Kalila wa Dimna: a remedy for ignorance
Kalila wa Dimna (Sanskrit: Panchatantra) is one of the most popular books - and most translated works - ever written. The book was originally written in Sanskrit language in 200 BCE India and was based on older oral tradition. The animals in the book are allegorical characters where each group of animals represent a level of society, allowing the narrator to issue political and social criticisms and guidance.
Kalila wa Dimna came to West-Asia at the hands of the Persian physician Borzouyeh, who in the mid-sixth century travelled to India to find an elixer that would revive the dead. He read that on a mountain in India there grows a plant which when sprinkled over the dead revives them. After a fruitless search, he was led to an ascetic who revealed him that the "plant" was word, the "mountain" learning, and the "dead" the ignorant. The remedy of ignorance turned out to be the book ‘Kalila wa Dimna’. Borzouyeh was allowed by the king of India to read the book, with the condition not to copy it. He accepted the condition but each day memorized a chapter of the book and recorded it afterwards, thus secretly creating a copy.
One day Borzouyeh submitted to the king a letter in which he mentioned that he found in the books of the sages that in the land of the Indians there are mountains on which shrubs and different kinds of plants grow, such that if they are recognized, and gathered, and blended, then one could extract from these plants a medicine with which the dead are brought to life. He asked the king to allow him to search for them and to aid him by giving him the money necessary for this undertaking and to write letters on his behalf to every one of the kings of the Indians asking them to assist him in his task.
During his travel to India, Borzouyeh recognized that the medical profession’s knowledge is ultimately limited and in some cases even futile. It has the possibilities to cure disease but it can not revive a dead soul back to life, nor can it cure the disease of ignorance. His goal of finding a way to revive the dead had become a matter of wisdom. People should be treated with knowledge that makes them understand the harmonious development of the powers of man, to create a life in which security, prosperity, resolute action, friendship, and good learning are so combined to produce joy. In this way, with the use of the right knowledge, people can be guided to positively contribute to society. While today's knowledge-fabrication system is mainly centred in the West and revives around the West's representations of its non-Western others, the message Borzouyeh left us involves that we do not have to go far to find the right knowledge and remedies to our problems. Kalila wa Dimna was given as the recipe to liberation from the 'disease of ignorance', established through the connection of cultures inside Asia. It is one of the many narratives that arose from our lands, and if pursued generates an enlightenment-mobilized people in the third world to rise up and throw off imperialist subjection. Reviving and teaching such works will ultimately contribute to a society that asserts its own identity and the existence of its own history.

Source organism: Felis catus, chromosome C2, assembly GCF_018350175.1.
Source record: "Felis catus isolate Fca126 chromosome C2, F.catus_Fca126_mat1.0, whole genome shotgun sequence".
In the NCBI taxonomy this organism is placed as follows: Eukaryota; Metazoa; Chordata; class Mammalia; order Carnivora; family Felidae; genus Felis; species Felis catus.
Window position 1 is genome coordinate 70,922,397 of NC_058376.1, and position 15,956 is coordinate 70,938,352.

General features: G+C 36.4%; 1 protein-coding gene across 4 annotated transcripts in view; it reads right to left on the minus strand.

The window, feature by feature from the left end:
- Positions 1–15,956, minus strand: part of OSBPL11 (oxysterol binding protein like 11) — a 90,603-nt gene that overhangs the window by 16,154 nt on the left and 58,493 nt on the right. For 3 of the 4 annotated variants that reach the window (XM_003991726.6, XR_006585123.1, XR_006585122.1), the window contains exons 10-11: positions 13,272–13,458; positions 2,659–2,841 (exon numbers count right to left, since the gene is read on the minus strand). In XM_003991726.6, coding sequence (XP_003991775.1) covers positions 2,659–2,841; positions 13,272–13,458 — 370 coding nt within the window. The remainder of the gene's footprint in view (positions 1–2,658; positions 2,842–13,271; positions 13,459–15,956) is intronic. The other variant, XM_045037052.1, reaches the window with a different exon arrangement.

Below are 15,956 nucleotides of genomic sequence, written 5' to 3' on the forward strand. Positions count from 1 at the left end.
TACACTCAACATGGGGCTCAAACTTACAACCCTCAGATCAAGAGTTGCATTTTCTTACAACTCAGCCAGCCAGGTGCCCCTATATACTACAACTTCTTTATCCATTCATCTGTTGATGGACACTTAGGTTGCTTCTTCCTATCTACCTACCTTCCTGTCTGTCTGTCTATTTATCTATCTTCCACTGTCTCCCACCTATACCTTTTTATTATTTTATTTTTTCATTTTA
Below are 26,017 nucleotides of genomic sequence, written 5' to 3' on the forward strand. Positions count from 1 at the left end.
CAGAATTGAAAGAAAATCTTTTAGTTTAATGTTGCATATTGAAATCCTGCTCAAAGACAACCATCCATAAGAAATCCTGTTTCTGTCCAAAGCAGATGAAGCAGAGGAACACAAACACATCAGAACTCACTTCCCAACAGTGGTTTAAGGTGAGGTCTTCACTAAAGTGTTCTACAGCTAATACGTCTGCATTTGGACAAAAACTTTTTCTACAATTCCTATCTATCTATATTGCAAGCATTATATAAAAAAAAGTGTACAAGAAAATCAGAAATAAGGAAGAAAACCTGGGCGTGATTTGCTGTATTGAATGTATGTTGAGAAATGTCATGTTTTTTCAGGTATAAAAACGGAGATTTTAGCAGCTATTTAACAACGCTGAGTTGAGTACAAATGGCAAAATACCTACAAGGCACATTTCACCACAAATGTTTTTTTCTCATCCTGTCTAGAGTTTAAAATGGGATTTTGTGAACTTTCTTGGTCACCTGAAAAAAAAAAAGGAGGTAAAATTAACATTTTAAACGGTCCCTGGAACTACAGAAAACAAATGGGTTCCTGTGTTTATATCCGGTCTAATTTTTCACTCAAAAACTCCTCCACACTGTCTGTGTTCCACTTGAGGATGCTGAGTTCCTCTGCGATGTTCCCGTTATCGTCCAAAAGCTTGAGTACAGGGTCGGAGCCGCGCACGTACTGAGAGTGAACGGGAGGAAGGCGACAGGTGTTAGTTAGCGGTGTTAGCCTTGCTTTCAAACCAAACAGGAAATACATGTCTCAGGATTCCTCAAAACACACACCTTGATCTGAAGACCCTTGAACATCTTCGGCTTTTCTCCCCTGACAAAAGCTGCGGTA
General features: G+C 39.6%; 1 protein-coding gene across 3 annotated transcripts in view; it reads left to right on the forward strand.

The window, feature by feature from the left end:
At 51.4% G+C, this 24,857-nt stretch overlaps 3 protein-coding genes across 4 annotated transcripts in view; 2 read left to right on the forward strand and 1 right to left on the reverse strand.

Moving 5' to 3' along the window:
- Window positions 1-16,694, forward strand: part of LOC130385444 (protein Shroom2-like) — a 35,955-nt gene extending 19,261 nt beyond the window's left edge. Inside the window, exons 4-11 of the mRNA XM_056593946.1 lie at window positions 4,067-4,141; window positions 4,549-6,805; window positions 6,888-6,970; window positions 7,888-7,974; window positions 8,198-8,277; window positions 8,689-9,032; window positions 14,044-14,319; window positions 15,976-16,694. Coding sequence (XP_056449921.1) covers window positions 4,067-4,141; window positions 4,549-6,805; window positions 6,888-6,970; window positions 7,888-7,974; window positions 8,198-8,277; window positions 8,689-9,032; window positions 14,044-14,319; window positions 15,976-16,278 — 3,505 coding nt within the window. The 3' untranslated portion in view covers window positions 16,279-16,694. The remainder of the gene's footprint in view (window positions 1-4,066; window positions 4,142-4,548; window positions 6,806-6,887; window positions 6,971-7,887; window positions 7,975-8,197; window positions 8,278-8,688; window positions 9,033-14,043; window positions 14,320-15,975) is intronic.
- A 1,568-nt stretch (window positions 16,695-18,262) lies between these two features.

Though the original copy of Borzouyeh is lost, it was translated during Abbasid rule by Ibn al-Muqaffa in Basra before it disappeared. The Arabic copy was later translated to Syriac, Latin, Greek, and more languages. The book reached Europe during the Arab Empire of Spain in the 13th century.